The St. Louis Post-Dispatch reported at the time Wildhaber ranked third among 26 people who took a promotions test in February 2014. In February 2015, he again placed third in a second round of tests.
On the opening day of the lawsuit, lawyers representing Wildhaber characterized Chief Belmar as “having a penchant for promoting masculine men that dominates all promotional decisions and said that he will retaliate against anyone who questions them, as Wildhaber did by filing his lawsuit.”
“The police department under Chief Belmar is big on high-testosterone, type A masculine personalities, and my method of policing doesn’t conform with that,” testified Wildhaber, who contends he would have been promoted if he weren’t openly gay. “This chief is very heavy on promoting the SWAT, masculine type of guys, and I wasn’t doing that.”
Wildhaber’s attorneys told the jury that, after filing his lawsuit, Wildhaber was transferred to the Jennings precinct which nearly tripled his daily commute to work. And he was moved from afternoon shifts and put on midnights.
Wildhaber told the court, “It’s what’s known as a ‘geography lesson’ in the department.”
Lawyers for the department told the jury the police chief had reasons not to promote the 22-year-veteran, who is still with the department.
The department’s attorney’s pointed to a three-day suspension in 2011 for failing to file 23 out of 6,000 police reports during his tenure as a fraud detective.
The lawyer’s also said Wildhaber had been the subject of an FBI investigation and hadn’t told Belmar. They accused him of tipping off a suspect the FBI was investigating.
But Wildhaber denied the allegations saying, “I didn’t do that,” adding that he informed his supervisor after being questioned by the FBI.
Attorneys for Wildhaber say there have been several officers with larger disciplinary issues in their file than Wildhaber who have been promoted to lieutenant.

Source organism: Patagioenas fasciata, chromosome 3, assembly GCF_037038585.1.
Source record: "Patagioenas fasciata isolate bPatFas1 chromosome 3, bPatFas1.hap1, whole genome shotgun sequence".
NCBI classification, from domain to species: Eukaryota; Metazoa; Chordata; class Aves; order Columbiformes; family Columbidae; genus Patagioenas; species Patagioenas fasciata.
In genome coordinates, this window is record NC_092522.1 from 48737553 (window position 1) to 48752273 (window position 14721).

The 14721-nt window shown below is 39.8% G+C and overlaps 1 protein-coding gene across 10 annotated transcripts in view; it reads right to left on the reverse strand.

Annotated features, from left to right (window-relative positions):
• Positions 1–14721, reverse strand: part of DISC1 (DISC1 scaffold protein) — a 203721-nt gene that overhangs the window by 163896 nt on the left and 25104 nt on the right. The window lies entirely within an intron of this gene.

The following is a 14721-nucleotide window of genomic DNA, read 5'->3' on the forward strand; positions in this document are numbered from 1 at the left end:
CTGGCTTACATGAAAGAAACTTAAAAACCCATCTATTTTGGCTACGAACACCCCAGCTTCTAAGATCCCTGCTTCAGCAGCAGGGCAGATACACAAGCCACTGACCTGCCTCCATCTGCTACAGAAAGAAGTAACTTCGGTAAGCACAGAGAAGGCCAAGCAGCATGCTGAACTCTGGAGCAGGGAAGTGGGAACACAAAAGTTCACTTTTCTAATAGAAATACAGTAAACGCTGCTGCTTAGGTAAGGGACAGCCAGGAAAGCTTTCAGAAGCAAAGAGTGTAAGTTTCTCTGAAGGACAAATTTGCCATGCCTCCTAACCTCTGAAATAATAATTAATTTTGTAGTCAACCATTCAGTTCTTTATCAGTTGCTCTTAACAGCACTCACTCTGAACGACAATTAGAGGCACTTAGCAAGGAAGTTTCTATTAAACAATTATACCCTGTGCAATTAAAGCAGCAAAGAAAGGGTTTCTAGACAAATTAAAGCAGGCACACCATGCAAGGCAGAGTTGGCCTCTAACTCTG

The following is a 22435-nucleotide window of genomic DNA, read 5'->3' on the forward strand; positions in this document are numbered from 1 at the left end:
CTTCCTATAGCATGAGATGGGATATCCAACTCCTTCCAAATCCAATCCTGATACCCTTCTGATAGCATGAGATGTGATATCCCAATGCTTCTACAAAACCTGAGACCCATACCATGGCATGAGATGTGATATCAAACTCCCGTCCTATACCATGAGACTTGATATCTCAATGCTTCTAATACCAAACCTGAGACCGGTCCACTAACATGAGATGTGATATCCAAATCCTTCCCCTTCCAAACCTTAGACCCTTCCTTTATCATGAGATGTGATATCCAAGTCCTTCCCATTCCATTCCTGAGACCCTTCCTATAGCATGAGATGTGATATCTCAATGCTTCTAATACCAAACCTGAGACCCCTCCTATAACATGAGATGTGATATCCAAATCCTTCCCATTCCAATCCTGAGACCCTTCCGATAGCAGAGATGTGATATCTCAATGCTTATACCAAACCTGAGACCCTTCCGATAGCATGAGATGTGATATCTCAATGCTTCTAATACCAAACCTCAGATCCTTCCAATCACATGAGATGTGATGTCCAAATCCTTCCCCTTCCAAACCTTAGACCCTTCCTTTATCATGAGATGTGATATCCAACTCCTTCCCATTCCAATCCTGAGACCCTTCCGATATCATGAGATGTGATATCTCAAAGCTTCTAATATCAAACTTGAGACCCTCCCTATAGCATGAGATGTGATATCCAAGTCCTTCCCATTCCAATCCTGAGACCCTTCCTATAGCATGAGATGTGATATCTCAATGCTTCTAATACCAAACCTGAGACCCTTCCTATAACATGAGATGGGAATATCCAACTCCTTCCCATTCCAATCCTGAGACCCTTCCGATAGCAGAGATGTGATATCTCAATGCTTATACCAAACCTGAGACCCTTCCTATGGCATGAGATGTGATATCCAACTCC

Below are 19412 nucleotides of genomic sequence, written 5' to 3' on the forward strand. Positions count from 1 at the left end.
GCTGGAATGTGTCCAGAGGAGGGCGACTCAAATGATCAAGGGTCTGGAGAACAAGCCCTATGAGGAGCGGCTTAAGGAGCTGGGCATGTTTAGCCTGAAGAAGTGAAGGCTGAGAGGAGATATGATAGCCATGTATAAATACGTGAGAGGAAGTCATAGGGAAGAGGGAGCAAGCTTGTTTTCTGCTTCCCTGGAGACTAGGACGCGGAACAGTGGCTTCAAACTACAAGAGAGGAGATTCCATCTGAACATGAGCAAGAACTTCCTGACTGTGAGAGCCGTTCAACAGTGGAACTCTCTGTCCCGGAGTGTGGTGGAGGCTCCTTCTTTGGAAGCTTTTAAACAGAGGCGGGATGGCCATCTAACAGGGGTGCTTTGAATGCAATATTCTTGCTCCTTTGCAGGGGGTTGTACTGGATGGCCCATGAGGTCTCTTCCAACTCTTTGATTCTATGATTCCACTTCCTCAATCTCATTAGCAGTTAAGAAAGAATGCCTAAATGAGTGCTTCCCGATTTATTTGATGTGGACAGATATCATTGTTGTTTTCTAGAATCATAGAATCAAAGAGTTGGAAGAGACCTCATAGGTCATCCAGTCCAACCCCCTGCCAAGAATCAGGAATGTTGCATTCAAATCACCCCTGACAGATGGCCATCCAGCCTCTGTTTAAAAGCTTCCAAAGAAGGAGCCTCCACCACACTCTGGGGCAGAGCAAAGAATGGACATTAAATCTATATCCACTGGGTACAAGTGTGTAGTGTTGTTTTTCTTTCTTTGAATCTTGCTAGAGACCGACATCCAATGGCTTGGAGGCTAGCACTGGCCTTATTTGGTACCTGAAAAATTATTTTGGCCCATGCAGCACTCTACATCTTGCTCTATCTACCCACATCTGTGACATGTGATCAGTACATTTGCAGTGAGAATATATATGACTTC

The trial will continue on Wednesday.
Missouri has no laws prohibiting discrimination against LGBTQ people in the workplace.
A bill to add sexual orientation to the state’s non-discrimination laws was passed by the state Senate on May 17, 2013, but the state House of Representatives adjourned that session without taking up the bill for consideration.
During an appearance on NBC’s Meet The Press, host Chuck Todd repeatedly quizzed Democratic presidential candidate Mayor Pete Buttigieg of South Bend, Indiana, on his relationship with African-American voters and whether being openly gay could be an obstacle in winning their votes.
“‘I guarantee it’s going to be an obstacle for the candidate from South Bend,” read the quote from Reid. “That is really still a touchy subject, specifically and especially in the African American church.”
“Now, I think it could be overcome, because we are gradually getting to a point of, and I don’t want to say ‘accept,’ but we are getting to a point of realizing this is the culture that we are going to have to begin to live with and adapt to it,” added Reid.
Todd then turned to the Mayor and asked how his outreach efforts to the Black community are going.
“They’re going well,” said the 37-year-old mayor. “And we are working very hard to engage people across the party, but especially black voters, who expect you to demonstrate, especially when you’re new on the scene, what your values are and how you’re going to promote policies that lift them up.”
Buttigieg then pivoted to Donald Trump adding, “I also think we have a moment on our hands when we can do the exact opposite of what the president has done.”
“The president has used identity as a wedge, used race as a wedge to divide people who have common interests,” the young mayor explained.
Instead of dividing people, Buttigieg suggested recognizing our “distinctive identities,” whether the Black or LGBTQ community, could help to “build bridges, to reach out to people different from us, knowing that anybody who has been on the short end of an equation of exclusion has a way to sympathize with people who’ve had different experiences with exclusion in this country.”
“And if we build a solidarity around that, then people who have, for whatever reason, felt a lack of belonging or felt exclusion or felt discrimination in this country, even though those patterns of discrimination are very, very different, when all of us come together, we win, and we are all better off,” he added.
‘Meet The Press” host Chuck Todd and Mayor Pete Buttigieg
Todd wasn’t done with the subject, though.